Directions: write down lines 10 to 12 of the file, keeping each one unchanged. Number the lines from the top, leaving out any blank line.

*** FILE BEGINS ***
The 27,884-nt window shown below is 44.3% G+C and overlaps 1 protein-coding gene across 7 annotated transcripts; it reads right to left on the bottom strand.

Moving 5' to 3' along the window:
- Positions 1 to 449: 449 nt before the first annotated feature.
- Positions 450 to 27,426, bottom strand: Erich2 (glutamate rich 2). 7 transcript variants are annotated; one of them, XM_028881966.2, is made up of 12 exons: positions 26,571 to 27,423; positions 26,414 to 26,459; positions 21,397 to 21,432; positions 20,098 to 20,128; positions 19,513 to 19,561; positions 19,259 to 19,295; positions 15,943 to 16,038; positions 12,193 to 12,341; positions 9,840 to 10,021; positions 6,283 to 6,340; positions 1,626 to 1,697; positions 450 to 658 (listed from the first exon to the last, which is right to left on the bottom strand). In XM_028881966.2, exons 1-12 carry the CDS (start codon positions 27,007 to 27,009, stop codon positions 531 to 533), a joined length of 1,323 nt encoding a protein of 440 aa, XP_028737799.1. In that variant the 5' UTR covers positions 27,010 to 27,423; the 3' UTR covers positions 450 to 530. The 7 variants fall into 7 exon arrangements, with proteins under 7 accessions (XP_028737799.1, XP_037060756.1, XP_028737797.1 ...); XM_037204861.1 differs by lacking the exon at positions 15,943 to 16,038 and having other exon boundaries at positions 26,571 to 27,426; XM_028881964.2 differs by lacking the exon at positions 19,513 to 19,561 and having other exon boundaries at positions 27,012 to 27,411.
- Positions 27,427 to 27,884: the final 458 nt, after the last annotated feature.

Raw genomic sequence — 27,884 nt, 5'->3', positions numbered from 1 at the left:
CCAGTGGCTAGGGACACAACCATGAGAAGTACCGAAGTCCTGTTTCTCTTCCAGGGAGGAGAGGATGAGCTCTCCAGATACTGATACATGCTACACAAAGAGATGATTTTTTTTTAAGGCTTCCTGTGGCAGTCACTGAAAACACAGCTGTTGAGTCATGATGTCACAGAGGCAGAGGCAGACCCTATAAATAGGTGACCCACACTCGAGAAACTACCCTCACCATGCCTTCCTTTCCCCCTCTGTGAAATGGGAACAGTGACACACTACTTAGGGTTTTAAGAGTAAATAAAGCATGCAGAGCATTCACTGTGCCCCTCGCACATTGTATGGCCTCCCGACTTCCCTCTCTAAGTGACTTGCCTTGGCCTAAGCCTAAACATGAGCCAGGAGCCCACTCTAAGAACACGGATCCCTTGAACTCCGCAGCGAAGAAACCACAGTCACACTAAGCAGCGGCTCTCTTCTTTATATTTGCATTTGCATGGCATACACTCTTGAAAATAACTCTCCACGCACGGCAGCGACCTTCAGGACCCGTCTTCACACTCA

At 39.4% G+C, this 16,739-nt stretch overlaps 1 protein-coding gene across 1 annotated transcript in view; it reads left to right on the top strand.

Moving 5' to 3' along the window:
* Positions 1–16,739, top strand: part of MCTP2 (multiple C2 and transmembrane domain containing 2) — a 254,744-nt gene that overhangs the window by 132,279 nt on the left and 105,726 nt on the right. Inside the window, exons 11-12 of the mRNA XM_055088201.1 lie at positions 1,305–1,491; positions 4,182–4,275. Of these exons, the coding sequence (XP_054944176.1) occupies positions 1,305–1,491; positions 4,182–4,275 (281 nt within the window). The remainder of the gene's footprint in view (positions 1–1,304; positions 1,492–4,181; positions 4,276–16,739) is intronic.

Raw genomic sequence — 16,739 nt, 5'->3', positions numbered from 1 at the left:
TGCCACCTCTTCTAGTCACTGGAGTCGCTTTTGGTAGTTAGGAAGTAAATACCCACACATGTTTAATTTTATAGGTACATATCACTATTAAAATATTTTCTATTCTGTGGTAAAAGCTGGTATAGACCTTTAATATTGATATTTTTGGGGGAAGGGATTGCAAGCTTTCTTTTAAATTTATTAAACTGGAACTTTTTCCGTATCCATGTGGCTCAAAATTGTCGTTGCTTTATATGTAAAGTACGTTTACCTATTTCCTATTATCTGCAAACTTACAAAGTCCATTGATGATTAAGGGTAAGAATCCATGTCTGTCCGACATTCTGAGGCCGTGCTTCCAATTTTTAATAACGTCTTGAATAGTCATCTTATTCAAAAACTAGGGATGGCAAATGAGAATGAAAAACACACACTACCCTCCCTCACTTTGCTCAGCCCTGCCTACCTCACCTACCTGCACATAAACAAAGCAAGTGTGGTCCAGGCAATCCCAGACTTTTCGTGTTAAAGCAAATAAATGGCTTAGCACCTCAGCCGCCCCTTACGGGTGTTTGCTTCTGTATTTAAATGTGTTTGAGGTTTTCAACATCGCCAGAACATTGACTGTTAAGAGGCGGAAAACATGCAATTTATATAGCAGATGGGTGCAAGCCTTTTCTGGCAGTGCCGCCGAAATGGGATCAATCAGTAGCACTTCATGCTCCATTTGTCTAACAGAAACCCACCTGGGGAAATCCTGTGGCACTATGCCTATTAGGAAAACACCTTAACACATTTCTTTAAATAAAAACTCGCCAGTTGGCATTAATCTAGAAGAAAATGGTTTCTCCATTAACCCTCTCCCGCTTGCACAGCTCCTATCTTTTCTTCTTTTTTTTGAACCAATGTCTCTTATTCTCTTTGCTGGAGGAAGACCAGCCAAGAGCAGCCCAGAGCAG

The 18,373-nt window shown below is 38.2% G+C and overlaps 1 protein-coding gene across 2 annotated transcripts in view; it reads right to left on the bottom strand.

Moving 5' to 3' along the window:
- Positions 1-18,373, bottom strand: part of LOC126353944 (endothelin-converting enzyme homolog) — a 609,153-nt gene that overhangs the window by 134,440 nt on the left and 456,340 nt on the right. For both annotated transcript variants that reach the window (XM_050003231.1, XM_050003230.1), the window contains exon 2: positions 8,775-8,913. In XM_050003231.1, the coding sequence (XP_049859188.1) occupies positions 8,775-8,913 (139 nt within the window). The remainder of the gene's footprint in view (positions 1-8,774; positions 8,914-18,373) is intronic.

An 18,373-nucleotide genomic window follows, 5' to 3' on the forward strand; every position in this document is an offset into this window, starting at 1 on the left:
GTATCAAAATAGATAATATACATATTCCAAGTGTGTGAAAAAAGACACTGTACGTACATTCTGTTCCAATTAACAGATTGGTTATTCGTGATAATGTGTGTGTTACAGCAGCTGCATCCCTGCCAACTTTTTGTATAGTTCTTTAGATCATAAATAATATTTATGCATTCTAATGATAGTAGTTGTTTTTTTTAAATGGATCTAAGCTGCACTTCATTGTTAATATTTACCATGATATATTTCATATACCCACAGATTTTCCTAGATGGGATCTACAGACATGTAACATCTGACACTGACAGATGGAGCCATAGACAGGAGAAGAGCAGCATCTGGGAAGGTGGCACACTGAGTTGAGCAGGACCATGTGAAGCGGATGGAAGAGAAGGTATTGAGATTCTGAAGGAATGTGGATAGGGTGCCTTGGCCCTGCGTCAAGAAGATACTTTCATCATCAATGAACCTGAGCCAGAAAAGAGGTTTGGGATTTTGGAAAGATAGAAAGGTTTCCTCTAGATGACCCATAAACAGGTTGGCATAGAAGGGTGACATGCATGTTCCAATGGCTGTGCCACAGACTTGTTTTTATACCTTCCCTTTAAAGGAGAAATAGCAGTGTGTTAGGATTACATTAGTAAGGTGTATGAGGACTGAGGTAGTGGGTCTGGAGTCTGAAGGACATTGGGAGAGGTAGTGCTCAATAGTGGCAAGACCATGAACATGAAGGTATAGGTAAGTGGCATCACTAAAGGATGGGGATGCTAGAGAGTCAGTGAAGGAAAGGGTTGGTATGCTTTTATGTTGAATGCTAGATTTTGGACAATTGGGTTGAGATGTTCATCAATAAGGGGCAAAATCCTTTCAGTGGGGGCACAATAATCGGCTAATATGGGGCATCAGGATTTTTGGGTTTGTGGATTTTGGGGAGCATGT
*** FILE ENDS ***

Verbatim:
* Positions 1–16,739, top strand: part of MCTP2 (multiple C2 and transmembrane domain containing 2) — a 254,744-nt gene that overhangs the window by 132,279 nt on the left and 105,726 nt on the right. Inside the window, exons 11-12 of the mRNA XM_055088201.1 lie at positions 1,305–1,491; positions 4,182–4,275. Of these exons, the coding sequence (XP_054944176.1) occupies positions 1,305–1,491; positions 4,182–4,275 (281 nt within the window). The remainder of the gene's footprint in view (positions 1–1,304; positions 1,492–4,181; positions 4,276–16,739) is intronic.

Raw genomic sequence — 16,739 nt, 5'->3', positions numbered from 1 at the left:
TGCCACCTCTTCTAGTCACTGGAGTCGCTTTTGGTAGTTAGGAAGTAAATACCCACACATGTTTAATTTTATAGGTACATATCACTATTAAAATATTTTCTATTCTGTGGTAAAAGCTGGTATAGACCTTTAATATTGATATTTTTGGGGGAAGGGATTGCAAGCTTTCTTTTAAATTTATTAAACTGGAACTTTTTCCGTATCCATGTGGCTCAAAATTGTCGTTGCTTTATATGTAAAGTACGTTTACCTATTTCCTATTATCTGCAAACTTACAAAGTCCATTGATGATTAAGGGTAAGAATCCATGTCTGTCCGACATTCTGAGGCCGTGCTTCCAATTTTTAATAACGTCTTGAATAGTCATCTTATTCAAAAACTAGGGATGGCAAATGAGAATGAAAAACACACACTACCCTCCCTCACTTTGCTCAGCCCTGCCTACCTCACCTACCTGCACATAAACAAAGCAAGTGTGGTCCAGGCAATCCCAGACTTTTCGTGTTAAAGCAAATAAATGGCTTAGCACCTCAGCCGCCCCTTACGGGTGTTTGCTTCTGTATTTAAATGTGTTTGAGGTTTTCAACATCGCCAGAACATTGACTGTTAAGAGGCGGAAAACATGCAATTTATATAGCAGATGGGTGCAAGCCTTTTCTGGCAGTGCCGCCGAAATGGGATCAATCAGTAGCACTTCATGCTCCATTTGTCTAACAGAAACCCACCTGGGGAAATCCTGTGGCACTATGCCTATTAGGAAAACACCTTAACACATTTCTTTAAATAAAAACTCGCCAGTTGGCATTAATCTAGAAGAAAATGGTTTCTCCATTAACCCTCTCCCGCTTGCACAGCTCCTATCTTTTCTTCTTTTTTTTGAACCAATGTCTCTTATTCTCTTTGCTGGAGGAAGACCAGCCAAGAGCAGCCCAGAGCAG